Right of complaint beyond the statutory period of 5 years

| Insight

In Norwegian consumer law there often is a deadline of 5 years to make a formal complaint to a seller. In certain circumstances this deadline does not apply and makes it possible to make claims for a longer timespan than 5 years.

All contract legislation in Norway specifies time limits for filing a complaint. Put very simply, a complaint in this context is the process whereby a party to an agreement complains about a defect and asserts a claim within a defined time limit. Once the specified time limit has expired, the right to bring the claim will be lost.

The logic behind the rules on complaints is that the parties to an agreement must be able to define the end point of, for example, a sale or delivery. As time passes, the parties must be able to expect that the product or service delivered was of the agreed quality or quantity. This rests on the principle of loyalty between contracting parties and that the established legal conditions will persist.

In the field of consumer law in Norway, time limits for submitting complaints are defined in the Consumer Purchases Act, the Craftsman Services Act, the Housing Construction Act and the Sale of Real Property Act. The provisions on complaints in these Acts specify two time limits: one relative and one absolute. The absolute time limit is five years from handover / takeover. The relative time limit is that a complaint must be submitted within a “reasonable period of time” after the defect was or ought to have been discovered.

These two deadlines run in parallel, and the relative time limit for complaints entails that it is important to be active and file a complaint as soon as a defect is discovered.  In one judgment, a complaint filed three months and 12 days after the defect was discovered was allowed, but these kinds of circumstances must be assessed specifically in each individual case.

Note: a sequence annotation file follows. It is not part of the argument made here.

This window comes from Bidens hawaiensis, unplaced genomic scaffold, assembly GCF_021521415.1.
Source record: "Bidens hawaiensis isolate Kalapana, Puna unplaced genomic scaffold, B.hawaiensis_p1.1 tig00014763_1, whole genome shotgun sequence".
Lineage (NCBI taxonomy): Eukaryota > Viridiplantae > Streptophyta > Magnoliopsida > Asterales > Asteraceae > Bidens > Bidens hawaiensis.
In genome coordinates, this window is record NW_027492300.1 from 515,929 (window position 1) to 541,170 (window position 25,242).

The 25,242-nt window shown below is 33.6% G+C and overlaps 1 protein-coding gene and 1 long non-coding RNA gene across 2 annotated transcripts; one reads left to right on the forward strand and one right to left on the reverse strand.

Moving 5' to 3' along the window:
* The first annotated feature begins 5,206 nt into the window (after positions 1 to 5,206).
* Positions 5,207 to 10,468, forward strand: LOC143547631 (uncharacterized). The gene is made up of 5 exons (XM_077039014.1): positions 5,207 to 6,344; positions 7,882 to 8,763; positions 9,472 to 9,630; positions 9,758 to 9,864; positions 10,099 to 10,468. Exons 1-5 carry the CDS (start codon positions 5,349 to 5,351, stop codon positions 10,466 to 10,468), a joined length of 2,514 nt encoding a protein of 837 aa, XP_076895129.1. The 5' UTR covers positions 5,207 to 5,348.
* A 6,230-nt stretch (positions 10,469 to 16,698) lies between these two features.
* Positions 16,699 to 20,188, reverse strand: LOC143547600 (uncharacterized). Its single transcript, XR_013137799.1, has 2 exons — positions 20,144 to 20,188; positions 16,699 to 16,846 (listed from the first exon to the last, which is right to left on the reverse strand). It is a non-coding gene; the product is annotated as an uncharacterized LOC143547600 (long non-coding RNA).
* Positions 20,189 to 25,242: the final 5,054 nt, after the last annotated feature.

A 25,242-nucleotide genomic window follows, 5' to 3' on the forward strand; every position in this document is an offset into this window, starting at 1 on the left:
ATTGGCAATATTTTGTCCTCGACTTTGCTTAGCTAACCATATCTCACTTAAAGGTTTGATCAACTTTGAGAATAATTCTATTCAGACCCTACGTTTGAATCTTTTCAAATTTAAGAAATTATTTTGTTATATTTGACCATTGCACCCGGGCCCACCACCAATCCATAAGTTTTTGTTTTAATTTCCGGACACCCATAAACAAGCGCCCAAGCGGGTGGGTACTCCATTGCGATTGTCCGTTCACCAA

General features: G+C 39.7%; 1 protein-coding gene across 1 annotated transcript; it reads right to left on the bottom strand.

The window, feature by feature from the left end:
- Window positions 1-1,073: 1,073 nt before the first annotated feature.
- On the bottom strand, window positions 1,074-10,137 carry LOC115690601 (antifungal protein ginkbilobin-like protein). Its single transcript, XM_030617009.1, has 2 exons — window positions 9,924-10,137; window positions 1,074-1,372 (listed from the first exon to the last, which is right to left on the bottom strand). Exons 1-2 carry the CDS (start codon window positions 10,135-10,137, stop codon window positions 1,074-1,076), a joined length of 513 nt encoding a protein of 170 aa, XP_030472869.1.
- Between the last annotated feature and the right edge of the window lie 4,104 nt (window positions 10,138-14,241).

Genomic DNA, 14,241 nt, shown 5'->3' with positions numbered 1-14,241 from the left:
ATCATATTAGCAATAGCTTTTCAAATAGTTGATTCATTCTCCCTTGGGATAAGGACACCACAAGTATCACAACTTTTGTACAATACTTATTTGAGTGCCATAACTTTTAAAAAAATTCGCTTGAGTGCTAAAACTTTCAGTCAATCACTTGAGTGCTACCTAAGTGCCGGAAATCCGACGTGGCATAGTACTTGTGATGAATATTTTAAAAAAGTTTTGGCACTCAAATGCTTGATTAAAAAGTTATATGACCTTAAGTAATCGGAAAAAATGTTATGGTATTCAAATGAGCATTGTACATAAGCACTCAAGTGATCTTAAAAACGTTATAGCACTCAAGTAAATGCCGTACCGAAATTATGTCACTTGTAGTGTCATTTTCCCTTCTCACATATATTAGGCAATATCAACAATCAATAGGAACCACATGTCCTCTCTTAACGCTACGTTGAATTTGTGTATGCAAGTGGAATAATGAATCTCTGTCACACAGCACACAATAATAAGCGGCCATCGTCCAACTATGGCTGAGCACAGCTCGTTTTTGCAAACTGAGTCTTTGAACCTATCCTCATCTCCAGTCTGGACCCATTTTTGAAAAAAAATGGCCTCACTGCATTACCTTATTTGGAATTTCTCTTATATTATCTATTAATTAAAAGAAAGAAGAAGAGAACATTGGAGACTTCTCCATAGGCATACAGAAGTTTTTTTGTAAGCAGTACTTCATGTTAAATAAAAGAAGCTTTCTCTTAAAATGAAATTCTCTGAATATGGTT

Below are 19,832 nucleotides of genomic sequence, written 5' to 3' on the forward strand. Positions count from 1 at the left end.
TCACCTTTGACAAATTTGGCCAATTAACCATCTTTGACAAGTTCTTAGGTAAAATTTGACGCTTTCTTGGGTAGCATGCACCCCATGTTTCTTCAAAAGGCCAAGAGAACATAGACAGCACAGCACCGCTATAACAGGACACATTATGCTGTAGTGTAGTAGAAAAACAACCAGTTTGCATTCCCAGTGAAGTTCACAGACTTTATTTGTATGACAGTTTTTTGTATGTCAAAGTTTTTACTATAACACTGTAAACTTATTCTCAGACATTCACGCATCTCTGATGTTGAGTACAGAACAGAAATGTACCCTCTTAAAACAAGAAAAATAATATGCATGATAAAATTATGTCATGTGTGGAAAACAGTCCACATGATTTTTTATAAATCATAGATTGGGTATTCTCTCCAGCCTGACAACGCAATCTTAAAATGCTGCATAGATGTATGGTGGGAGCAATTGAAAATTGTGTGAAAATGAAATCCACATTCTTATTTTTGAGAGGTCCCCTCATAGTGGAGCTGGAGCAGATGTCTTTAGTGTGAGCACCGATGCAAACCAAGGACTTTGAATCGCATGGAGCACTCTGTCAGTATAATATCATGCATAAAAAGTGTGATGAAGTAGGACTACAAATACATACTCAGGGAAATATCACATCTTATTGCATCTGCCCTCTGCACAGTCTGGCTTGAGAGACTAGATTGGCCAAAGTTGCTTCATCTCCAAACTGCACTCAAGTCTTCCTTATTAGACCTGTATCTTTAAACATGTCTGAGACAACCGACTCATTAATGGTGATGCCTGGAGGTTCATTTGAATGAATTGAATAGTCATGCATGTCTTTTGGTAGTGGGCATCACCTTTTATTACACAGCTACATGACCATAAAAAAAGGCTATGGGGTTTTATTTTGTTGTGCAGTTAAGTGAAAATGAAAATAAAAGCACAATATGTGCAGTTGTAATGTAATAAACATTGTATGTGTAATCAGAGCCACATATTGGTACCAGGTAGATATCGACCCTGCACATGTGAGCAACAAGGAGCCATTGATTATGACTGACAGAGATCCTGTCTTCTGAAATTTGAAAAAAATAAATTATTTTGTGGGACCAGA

Additionally, all the aforementioned Acts of law provide for exceptions to the time limits for complaints. If the seller has acted with gross negligence or otherwise dishonourably or in bad faith, the seller cannot then plead that the time limit for submitting a complaint about a defect has expired. In other words, in these kinds of cases the time limits for complaints no longer apply. The background for and logic behind this is that it would be unreasonable for a seller who has acted dishonourably to benefit from the protection afforded by the time limits for complaints.

A practical example of this is a case that Simonsen Vogt Wiig brought in the municipality of Sandnes in spring 2022. A property developer had built 30 homes in 2012, which had been sold in accordance with the Housing Construction Act. Leaks were later detected in the façades of 18 out of a total of 30 houses. The issue in this case was that the property developer had not adhered to standard good building practices and expectations with regard to water table sills and window fittings, among other things. The district court found that the property developer had acted with gross negligence, such that there was no time limit for complaints depriving the buyers of the right to claim compensation from the property developer. The property developer has stated that he will appeal the judgment.

This judgment is illustrative of the type of cases where time limits for complaints do not apply. It is highly unacceptable that a professional property developer does not follow the norms for good building practices, installation instructions, SINTEF Building Research Design Guides, etc. – even more so in cases where the non-compliance results in serious damage to buildings.

When the time limits for complaints do not apply, only the Limitation Act and the rules on inaction place restrictions on the life of a claim. The Limitation Act provides an opportunity to bring claims far beyond the main rule of the Act and in certain cases with additional time limits beyond the general time limit (of three years) of up to 10 years in certain cases based on lack of knowledge of the grounds for the claim.

In summary, in some cases sellers may be liable for defects far beyond the absolute five-year time limit for complaints. Simonsen Vogt Wiig has extensive experience with the kinds of complicated legal questions raised by this type of issue. It can therefore be a good idea to contact us to find out whether it is possible to bring a claim after the expiry of the general five-year time limit for complaints.